Passports for Senators and Representatives in Congress

The Daily Dispatch: May 6, 1864

Mr. Brown, of Mississippi, introduced a bill to provide passports for Senators and Representatives in Congress when travelling in the Confederate States, which was passed after long discussion. It provides that the Secretary of State shall furnish, without application, each Senator and Representative with a certificate of his official character, which shall entitle him to travel throughout the Confederacy, but not to visit an army or vessel of war against the orders of the commander thereof.

 

Passports for Senators and Representatives in Congress

Confederate Passport dated 26 May 1864, found in folder 10 of the J. G. Ramsay Papers #1568, Southern Historical Collection, The Wilson Library, University of North Carolina at Chapel Hill.

Confederate passport issued to James G. Ramsey and signed by Judah P. Benjamin, Secretary of State for the Confederate States of America (1862-1865).  James Graham Ramsay (1823-1903) attended Davidson College and Jefferson Medical College in Philadelphia.  He practiced medicine in Iredell and Rowan counties, N.C. Ramsay was a Whig state senator, 1856-1864, and served in the Confederate Congress. After the war, he was active in the state Republican Party and served again in the legislature in 1883.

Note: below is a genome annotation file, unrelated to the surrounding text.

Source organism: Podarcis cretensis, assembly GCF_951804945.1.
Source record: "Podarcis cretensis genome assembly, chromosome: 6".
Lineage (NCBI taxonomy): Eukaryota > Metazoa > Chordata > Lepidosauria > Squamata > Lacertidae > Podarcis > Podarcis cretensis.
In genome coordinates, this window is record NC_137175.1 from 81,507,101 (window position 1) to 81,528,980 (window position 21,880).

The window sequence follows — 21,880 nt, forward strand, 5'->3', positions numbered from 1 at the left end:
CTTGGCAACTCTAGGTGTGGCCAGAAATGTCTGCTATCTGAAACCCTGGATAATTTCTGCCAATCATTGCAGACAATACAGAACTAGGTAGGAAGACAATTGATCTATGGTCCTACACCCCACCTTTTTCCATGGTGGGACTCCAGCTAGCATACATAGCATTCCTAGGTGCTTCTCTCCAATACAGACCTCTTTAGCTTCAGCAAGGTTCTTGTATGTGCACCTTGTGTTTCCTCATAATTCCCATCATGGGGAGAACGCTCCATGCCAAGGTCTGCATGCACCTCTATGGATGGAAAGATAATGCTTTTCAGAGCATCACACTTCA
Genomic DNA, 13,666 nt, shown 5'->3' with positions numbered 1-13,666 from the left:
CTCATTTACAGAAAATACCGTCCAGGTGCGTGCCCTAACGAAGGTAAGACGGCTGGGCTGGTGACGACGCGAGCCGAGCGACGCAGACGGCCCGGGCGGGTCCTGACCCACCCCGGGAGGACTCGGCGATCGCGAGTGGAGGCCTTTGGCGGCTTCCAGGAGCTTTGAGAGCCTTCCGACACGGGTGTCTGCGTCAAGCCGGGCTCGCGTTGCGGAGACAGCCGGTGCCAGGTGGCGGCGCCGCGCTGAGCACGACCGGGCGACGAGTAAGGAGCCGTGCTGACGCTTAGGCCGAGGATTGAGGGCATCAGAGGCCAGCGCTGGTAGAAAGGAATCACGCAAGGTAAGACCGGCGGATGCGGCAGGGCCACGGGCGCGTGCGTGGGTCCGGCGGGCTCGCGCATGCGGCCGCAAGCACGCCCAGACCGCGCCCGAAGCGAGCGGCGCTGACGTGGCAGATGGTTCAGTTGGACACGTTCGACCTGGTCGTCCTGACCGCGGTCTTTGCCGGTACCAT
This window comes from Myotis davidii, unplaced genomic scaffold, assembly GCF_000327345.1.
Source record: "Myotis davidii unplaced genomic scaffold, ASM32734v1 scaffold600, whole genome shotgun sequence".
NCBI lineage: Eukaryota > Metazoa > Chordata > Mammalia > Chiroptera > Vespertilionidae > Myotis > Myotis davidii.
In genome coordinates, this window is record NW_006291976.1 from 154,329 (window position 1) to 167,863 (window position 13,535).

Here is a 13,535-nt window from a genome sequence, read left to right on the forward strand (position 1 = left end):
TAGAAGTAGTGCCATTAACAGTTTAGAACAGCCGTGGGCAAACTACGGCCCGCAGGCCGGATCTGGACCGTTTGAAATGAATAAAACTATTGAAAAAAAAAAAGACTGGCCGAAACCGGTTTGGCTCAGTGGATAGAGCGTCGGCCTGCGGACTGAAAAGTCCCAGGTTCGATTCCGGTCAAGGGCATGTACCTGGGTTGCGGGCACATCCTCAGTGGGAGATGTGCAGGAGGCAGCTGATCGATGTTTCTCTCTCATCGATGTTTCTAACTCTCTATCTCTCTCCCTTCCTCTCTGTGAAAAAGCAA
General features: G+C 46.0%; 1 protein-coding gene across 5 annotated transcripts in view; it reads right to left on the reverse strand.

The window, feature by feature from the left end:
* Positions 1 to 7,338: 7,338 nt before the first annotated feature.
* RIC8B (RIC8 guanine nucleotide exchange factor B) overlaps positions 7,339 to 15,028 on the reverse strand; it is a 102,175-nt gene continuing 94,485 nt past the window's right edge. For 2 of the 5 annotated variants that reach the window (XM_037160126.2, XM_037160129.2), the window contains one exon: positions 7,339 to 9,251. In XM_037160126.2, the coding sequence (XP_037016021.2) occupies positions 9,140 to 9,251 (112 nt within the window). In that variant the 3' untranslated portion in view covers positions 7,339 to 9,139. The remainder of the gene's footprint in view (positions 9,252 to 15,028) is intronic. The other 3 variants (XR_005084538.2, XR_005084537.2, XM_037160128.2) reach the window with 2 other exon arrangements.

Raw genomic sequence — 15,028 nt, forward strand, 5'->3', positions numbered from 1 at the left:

Such Confederate passports are extremely rare to find, hence a passport collector should never hesitate to grab it, if available at the collectors market.

Passports for Senators and Representatives in Congress

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